Biosecurity is about reducing the risk of introducing or spreading invasive non-native species (and other things like diseases) in the countryside.
Species and diseases can spread by hitchhiking on boat hulls, fishing rods, bike tyres, walking boots, wellies, survey equipment and even dog paws! When we visit a different place, these often-invisible hitchhikers can be transferred and can become established, sometimes with devastating effects. Gardeners also need practice good biosecurity and not allow plants to spread into the wild, and dispose of garden plants and compost with care.
With good biosecurity routines we can all do our bit to reduce and minimise the spread of invasive species, pests and diseases, and stop the spread!
What should you do?
Everyone can follow a basic biosecurity routine, as a matter of course;
- Arrive with clean, dry footwear and equipment.
- CHECK – Before leaving a site check footwear and equipment visually for soil, debris, plant & animal matter, small organisms etc. Carry a basic biosecurity kit (hoofpick, brush & water) and remove debris on site.
- CLEAN - Clean and wash footwear, clothing and equipment with appropriate disinfectants, ideally on site, where the washings should be left. If this is not possible bag your gear carefully and wash as soon as possible, but do not let the washings enter any watercourse or drains.
- DRY - dry your kit & footwear thoroughly, some species can live for many days in damp, moist conditions.
Read more about biosecurity
Many aquatic invasive species and diseases are impossible to see and easily transferred from one water body to another on waders, rods, nets and boats. Follow the CHECK, CLEAN, DRY guidance for anglers, and ensure you are aware of which invasive species to watch out for.
Download the Anglers Check Clean Dry leaflet.
Boat & kayak users
Invasive species could be spread in any water or material. Boat users should take care to avoid moving these between water bodies. Follow the CHECK, CLEAN, DRY guidance for boat users, ensure boats & trailers are cleaned, including removing biofouling from hulls before transfer to another site.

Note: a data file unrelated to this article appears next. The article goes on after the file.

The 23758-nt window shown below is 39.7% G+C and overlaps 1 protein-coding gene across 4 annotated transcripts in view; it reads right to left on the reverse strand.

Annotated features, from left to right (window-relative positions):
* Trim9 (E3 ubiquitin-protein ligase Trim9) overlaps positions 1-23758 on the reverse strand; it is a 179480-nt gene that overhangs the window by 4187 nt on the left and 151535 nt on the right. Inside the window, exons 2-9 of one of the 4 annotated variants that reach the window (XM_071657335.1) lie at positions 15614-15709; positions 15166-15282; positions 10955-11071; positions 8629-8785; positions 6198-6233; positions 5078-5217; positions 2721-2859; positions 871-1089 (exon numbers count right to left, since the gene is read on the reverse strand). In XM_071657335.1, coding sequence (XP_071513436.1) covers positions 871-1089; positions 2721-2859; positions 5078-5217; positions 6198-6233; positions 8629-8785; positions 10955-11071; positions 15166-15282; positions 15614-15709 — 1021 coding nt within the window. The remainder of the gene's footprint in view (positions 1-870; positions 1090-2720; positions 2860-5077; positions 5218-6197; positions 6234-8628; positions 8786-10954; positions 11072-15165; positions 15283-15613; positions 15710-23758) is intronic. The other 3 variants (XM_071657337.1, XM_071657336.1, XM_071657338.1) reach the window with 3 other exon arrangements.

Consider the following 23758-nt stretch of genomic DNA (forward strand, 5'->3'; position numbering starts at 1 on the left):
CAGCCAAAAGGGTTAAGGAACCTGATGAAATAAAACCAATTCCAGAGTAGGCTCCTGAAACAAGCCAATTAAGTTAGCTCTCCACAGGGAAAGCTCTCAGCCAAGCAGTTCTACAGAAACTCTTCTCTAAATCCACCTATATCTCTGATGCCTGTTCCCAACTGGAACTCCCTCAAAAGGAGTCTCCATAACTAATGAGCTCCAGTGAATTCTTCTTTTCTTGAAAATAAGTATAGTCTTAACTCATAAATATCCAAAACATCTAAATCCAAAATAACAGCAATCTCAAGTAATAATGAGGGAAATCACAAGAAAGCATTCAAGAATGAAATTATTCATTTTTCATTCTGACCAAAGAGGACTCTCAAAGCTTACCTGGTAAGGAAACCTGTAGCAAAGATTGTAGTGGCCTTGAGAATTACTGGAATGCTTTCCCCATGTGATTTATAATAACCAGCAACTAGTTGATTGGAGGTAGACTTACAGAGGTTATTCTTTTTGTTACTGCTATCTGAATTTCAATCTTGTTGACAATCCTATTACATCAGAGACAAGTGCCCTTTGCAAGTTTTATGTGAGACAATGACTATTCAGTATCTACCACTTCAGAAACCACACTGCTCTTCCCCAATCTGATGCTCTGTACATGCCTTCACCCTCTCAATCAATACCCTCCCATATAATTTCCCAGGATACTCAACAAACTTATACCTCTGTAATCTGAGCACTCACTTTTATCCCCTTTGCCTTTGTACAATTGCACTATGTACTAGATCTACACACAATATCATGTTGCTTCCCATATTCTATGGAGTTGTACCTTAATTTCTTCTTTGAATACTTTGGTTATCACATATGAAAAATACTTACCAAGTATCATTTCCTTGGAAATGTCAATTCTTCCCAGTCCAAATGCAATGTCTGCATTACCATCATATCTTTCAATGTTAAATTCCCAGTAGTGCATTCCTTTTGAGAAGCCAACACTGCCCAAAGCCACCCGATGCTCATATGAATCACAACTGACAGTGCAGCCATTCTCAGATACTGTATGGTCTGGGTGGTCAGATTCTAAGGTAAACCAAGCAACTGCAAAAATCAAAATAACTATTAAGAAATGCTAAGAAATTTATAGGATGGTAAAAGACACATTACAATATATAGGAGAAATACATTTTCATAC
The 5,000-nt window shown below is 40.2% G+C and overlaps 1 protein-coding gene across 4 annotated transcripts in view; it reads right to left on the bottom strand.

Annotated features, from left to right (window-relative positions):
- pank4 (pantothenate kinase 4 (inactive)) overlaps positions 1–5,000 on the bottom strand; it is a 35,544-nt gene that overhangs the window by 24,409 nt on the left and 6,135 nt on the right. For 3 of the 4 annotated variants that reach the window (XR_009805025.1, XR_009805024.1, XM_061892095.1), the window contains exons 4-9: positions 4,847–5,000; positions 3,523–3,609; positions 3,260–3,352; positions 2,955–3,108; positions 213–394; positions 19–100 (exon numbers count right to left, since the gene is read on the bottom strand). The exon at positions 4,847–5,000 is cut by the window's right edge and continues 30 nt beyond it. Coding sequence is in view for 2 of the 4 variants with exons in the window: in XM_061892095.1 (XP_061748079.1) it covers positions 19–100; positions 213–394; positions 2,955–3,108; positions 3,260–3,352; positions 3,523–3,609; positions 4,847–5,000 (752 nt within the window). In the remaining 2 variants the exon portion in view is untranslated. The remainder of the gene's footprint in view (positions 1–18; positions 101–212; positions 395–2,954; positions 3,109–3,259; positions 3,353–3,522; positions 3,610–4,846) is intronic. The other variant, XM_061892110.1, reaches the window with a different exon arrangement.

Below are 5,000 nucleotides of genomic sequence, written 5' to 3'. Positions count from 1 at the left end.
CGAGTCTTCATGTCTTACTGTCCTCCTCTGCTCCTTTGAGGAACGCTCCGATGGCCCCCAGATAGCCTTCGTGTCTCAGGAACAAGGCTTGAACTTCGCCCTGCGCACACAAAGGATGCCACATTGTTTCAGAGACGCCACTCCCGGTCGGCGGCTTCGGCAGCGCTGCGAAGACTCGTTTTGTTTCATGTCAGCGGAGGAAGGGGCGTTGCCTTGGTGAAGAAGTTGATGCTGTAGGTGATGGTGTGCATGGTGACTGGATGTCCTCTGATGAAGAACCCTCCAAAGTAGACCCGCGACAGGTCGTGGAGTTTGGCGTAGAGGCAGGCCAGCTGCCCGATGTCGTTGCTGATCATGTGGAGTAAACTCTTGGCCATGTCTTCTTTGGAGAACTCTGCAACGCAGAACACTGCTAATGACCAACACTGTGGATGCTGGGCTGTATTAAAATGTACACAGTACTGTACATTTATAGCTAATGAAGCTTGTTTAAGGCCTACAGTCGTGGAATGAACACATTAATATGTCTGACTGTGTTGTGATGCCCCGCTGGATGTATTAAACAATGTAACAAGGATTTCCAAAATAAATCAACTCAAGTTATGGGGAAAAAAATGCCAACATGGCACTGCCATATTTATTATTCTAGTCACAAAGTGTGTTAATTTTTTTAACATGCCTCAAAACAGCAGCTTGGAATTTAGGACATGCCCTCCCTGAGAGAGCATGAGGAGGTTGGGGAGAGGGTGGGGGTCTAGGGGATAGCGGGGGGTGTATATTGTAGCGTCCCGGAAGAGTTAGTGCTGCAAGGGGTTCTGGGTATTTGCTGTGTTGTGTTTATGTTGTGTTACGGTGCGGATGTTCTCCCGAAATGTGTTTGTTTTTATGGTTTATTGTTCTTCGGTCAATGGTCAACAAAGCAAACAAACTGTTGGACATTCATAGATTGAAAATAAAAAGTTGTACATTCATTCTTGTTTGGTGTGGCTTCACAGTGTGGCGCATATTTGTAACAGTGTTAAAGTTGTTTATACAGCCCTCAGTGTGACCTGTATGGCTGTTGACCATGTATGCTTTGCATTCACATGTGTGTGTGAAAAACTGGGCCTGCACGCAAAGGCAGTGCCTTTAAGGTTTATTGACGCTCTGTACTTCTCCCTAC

Outdoor event organisers can play a key part in improving biosecurity and protecting the environment. Participants should be asked to arrive at the event with their kit clean and dry. A cleaning station should be set up for those that arrive with damp or dirty kit and for use after the event.
Download the Scottish Event Biosecurity Support Pack
Walkers & mountain bikers
We love exploring the countryside but we need to take responsibility for being bio-secure. As well as the risk of spreading aquatic organisms if walking near rivers, there is a risk of spreading tree pests and diseases. Tree pests and diseases, can easily hitch a ride in mud and debris on shoes, paws and tyres, ending up in new forests. Read more about how you can Keep it Clean
Gardeners & pond owners
Follow the Be Plant Wise guidance to ensure you don’t allow aquatic or garden plants to escape into the countryside and find out how to Compost with Care. Lots of advice is available to allow you to garden with native species alternatives.
Booklets to download;
In 2008 Biosecurity planning for Scotland’s rivers was initiated through a Rivers And Fisheries Trusts of Scotland (RAFTS) project addressing freshwater biodiversity and non-native invasive species.
The outcome of this was the production of 20 biosecurity plans, which cover biosecurity Planning for the prevention, detection, control and eradication of selected aquatic, riparian and coastal marine INNS, fish diseases and parasites for 25 fishery trusts covering over 95% of Scotland.
As part of the Scottish Invasive Species Initiative the 10 Fishery Trusts/Boards within the SISI project area will review and update their biosecurity plans. We will publish the new biosecurity plans when they are available.